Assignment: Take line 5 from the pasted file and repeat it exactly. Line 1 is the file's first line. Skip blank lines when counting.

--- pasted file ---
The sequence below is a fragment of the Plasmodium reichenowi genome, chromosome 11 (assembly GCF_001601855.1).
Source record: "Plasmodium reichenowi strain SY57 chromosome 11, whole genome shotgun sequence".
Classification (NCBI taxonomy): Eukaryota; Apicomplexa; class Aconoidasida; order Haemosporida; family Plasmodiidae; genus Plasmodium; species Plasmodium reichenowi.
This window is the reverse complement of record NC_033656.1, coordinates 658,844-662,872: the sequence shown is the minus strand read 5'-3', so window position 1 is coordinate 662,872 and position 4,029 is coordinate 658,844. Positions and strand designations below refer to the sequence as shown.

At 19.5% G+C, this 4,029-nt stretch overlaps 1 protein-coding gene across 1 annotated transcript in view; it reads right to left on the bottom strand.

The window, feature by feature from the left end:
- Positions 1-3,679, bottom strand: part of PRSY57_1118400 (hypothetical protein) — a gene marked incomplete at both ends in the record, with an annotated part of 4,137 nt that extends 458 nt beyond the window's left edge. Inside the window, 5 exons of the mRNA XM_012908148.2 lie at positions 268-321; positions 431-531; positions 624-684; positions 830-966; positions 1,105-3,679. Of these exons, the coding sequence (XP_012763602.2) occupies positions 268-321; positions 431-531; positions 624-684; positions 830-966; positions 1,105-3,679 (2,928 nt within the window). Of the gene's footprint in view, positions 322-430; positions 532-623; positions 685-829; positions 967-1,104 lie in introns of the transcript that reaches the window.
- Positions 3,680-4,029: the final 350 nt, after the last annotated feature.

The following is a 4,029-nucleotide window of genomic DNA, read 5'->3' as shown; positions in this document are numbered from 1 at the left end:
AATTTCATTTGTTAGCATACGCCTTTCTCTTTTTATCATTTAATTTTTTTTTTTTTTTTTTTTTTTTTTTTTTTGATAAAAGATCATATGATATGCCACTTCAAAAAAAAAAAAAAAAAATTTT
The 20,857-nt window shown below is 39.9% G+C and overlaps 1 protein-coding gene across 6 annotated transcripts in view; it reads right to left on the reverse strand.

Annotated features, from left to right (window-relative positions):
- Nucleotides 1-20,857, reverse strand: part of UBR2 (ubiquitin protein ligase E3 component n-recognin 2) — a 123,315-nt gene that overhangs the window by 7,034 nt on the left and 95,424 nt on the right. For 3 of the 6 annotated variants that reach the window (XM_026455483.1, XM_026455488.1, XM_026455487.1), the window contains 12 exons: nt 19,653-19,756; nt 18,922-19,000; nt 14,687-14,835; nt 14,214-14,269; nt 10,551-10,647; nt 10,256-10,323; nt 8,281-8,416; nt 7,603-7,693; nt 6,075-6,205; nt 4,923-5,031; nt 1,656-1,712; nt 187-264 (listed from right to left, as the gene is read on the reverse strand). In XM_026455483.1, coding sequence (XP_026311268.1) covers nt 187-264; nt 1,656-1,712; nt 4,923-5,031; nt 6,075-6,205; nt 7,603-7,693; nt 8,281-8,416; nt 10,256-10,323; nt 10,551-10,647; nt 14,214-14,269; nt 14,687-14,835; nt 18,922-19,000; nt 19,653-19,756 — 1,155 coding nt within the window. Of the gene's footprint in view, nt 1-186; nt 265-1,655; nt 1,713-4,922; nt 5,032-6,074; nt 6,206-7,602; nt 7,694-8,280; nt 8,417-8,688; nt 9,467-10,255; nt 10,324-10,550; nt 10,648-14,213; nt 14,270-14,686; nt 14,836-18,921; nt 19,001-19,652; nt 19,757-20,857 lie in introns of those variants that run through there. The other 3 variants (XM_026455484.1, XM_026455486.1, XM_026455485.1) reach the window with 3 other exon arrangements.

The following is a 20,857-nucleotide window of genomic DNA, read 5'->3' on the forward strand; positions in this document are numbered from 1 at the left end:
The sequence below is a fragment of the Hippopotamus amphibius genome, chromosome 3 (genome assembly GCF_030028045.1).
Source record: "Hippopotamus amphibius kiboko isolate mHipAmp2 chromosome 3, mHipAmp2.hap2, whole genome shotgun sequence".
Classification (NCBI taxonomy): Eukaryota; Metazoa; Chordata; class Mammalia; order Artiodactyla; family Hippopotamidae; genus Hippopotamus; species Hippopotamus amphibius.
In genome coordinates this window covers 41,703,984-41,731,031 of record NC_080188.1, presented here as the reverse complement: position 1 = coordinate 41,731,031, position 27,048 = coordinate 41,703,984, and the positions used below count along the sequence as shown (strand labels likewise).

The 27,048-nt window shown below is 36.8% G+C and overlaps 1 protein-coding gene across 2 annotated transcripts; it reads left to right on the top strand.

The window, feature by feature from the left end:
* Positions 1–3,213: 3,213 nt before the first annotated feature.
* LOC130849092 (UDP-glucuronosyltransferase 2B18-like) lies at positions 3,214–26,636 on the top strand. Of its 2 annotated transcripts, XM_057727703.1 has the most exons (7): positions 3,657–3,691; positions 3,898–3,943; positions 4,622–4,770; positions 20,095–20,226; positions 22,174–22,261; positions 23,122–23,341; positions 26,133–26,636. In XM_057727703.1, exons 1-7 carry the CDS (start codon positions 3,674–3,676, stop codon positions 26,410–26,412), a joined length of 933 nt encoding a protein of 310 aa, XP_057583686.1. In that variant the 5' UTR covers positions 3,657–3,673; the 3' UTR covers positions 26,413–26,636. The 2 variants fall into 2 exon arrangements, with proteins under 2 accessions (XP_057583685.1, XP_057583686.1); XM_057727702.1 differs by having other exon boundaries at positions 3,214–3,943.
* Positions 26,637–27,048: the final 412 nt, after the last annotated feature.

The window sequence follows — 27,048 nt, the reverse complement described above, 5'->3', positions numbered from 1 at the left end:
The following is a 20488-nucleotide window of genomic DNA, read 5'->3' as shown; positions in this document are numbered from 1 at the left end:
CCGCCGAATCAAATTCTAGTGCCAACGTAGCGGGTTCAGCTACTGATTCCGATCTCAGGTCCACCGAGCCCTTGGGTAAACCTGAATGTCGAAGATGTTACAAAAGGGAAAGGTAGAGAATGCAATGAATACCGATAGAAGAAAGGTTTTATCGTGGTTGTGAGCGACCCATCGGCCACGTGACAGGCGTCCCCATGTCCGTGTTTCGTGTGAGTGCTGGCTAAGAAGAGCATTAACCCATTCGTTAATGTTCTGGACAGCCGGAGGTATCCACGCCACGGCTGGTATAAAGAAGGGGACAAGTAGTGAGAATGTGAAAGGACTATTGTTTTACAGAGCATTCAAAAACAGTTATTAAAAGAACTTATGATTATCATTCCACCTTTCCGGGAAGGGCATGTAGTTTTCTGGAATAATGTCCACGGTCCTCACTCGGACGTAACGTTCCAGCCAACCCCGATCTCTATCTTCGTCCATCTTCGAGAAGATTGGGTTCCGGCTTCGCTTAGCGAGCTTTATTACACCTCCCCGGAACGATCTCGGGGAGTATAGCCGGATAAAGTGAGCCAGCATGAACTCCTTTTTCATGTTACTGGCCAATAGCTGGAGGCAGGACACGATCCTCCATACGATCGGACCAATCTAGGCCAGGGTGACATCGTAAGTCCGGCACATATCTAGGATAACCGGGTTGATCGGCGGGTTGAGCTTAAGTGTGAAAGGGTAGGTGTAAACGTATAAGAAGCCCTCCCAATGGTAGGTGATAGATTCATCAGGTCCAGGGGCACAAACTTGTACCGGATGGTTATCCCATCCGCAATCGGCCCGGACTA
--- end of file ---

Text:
At 19.5% G+C, this 4,029-nt stretch overlaps 1 protein-coding gene across 1 annotated transcript in view; it reads right to left on the bottom strand.